The stresses of coming Mondays, looming deadlines, or shitty emails are gone. I spend less time arguing in my head and more time relaxing, practicing hobbies, and studying self improvement strategies.

Gratitude is also one way to boost overall happiness, and right now it seems to be coming to me pretty easily. Any time things don’t go my way, all I have to say to myself is, “well, you could be sitting at work.” That puts a smile on my face pretty quick.

I actually remember coming home from work with my eye twitching on extremely stressful days. Those nights, I would try to relax with a few beers while Mrs. CK and I both vented about the latest catastrophes at work. These days, we enjoy our brews with laughs and jokes. Instead of work problems, our conversations revolve around hiking, gardening, chickens, workouts, food, and vacation planning.

Finding direction

I do miss my community of friends from work, and the paychecks. Sometimes I contemplate going back. But then I think about what I’d achieve by earning more money. One day I asked myself, “Where do I want to be 5 years down the line?” The answer is that I’d like to be retired, maybe writing a blog, playing music, gardening, learning new skills, fishing, and traveling…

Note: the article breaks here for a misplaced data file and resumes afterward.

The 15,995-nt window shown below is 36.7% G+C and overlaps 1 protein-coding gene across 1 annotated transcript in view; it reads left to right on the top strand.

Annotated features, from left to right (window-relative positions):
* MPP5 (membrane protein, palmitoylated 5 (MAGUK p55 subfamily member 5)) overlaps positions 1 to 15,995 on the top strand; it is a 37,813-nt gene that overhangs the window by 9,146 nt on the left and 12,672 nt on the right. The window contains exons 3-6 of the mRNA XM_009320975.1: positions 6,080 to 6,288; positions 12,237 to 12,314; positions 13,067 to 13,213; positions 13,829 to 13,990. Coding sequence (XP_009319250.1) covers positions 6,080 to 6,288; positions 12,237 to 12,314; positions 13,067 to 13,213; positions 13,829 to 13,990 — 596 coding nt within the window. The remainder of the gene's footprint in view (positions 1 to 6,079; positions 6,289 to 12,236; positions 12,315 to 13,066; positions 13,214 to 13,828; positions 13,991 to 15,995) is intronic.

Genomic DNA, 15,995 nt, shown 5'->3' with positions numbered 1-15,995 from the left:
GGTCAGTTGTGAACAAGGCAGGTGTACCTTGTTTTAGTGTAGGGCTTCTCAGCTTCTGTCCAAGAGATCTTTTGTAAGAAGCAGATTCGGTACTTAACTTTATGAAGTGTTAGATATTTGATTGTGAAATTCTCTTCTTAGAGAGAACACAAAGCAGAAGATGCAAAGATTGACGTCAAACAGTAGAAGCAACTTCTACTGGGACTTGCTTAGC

Another aspect about work is the prestige. I used to be a subject matter expert working on the cutting edge of a narrow field. Now I’ve become a student of a few arts and master of none. No longer being at the pinnacle can be hard to come to terms with – a jobless amateur guitar player isn’t going to command much respect… But if you want to climb more mountains, you have to come down from the one you’re on. I’m enjoying the new challenges.

A stunning view we caught in Western Colorado

All the traveling, napping, biking, fishing, and generally doing whatever I want has been awesome. An added bonus has been learning things about myself that I didn’t know were there. I left work because every day was getting to be the same, and there were other things in life I wanted to experience. I haven’t been disappointed. I still value my time just as highly, but the education and experiences of this past year have been priceless.